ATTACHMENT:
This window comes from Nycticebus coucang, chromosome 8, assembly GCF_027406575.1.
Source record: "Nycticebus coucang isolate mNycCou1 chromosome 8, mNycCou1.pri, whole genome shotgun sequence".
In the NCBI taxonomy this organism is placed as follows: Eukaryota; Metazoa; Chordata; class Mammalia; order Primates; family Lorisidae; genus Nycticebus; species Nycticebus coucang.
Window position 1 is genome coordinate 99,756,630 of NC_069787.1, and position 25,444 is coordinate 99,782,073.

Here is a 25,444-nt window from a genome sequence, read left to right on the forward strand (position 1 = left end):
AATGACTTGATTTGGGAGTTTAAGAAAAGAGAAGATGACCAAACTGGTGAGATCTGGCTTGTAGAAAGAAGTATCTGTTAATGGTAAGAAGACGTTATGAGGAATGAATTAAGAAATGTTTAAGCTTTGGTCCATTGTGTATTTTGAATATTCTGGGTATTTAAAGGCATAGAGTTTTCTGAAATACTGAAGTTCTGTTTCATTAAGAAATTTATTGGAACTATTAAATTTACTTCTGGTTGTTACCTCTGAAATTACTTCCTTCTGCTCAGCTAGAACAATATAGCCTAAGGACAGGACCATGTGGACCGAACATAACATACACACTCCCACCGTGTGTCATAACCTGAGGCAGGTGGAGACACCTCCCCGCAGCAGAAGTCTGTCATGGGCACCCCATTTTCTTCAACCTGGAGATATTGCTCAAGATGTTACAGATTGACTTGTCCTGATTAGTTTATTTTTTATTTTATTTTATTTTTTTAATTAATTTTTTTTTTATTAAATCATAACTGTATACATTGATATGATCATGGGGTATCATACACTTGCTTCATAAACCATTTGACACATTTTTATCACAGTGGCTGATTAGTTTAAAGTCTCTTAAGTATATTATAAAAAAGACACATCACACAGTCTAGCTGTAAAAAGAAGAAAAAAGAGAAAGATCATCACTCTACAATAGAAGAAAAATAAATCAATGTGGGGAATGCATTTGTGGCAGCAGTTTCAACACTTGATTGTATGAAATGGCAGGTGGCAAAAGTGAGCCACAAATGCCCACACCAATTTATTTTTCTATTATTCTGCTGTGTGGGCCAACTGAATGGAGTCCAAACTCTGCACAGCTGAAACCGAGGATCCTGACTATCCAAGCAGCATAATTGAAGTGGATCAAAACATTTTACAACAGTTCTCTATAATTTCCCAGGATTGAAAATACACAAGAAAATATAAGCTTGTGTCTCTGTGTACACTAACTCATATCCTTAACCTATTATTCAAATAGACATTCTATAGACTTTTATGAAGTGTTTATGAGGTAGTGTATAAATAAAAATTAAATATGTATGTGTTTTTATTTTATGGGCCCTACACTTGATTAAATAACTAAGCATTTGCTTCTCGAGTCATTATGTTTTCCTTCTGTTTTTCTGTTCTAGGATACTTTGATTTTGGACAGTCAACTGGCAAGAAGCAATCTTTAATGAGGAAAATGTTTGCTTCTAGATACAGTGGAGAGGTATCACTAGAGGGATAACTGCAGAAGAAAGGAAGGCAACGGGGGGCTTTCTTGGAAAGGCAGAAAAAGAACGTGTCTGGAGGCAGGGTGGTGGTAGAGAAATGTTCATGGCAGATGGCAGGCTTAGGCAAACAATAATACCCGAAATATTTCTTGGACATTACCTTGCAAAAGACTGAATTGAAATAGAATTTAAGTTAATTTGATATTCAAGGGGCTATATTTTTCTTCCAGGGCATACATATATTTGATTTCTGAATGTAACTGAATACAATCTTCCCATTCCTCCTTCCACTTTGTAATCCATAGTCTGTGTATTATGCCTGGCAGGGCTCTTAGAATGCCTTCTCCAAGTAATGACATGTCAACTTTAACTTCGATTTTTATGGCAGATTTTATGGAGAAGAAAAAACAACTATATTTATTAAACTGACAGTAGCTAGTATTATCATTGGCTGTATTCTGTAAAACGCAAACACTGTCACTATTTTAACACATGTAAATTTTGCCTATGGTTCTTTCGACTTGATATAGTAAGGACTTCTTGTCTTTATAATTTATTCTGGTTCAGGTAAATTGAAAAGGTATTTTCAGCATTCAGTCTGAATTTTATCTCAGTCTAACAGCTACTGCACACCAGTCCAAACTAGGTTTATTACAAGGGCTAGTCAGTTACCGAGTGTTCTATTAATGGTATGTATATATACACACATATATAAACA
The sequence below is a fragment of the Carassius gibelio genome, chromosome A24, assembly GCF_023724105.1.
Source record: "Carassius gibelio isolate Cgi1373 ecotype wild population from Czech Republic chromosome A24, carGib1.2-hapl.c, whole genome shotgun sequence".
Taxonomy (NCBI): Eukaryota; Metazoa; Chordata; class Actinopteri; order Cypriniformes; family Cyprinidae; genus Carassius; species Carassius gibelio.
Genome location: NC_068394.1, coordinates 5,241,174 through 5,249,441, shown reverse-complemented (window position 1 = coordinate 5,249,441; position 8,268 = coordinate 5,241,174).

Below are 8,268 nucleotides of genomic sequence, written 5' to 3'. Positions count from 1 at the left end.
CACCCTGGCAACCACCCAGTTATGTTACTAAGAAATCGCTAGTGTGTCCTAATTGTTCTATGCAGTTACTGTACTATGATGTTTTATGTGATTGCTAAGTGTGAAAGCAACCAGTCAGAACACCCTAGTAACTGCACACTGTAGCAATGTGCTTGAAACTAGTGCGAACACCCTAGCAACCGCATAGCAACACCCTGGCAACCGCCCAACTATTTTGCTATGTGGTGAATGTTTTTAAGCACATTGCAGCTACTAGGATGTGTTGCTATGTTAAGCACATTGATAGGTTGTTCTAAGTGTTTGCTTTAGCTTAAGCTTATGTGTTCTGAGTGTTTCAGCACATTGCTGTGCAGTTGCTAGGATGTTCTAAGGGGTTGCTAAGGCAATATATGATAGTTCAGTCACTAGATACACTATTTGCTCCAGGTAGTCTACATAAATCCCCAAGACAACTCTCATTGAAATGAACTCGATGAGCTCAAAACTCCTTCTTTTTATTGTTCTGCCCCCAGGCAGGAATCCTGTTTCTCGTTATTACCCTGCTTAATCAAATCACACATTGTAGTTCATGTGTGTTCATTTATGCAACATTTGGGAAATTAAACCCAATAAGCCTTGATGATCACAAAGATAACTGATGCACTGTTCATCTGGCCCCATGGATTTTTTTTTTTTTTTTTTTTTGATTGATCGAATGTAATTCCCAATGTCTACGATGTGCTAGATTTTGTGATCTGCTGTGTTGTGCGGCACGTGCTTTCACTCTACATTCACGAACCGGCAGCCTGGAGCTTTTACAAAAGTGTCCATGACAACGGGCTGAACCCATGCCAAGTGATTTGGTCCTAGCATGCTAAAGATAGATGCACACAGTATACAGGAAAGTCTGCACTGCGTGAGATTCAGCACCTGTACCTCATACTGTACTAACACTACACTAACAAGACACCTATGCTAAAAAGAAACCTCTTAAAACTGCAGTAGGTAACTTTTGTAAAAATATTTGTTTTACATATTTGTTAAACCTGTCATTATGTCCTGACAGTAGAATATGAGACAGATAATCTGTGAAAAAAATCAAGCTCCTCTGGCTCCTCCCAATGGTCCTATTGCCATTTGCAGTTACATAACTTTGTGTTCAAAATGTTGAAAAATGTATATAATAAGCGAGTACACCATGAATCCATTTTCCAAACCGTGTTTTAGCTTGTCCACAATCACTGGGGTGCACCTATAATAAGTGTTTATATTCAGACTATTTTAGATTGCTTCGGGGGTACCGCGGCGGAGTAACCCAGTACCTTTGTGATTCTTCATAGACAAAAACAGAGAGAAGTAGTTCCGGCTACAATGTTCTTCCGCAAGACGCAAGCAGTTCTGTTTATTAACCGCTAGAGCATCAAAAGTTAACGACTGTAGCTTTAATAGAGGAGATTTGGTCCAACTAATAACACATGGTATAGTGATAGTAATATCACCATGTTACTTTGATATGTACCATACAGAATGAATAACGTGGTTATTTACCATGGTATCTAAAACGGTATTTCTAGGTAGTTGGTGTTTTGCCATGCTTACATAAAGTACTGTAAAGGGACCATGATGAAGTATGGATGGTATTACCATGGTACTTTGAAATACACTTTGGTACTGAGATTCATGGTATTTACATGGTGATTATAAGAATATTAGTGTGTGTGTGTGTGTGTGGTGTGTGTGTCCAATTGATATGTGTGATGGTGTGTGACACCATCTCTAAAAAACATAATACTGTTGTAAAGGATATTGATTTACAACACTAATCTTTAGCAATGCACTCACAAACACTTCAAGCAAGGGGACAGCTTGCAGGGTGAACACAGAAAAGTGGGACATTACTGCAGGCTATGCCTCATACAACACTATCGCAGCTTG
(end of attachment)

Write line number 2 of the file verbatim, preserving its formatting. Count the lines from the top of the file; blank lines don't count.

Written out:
Source record: "Nycticebus coucang isolate mNycCou1 chromosome 8, mNycCou1.pri, whole genome shotgun sequence".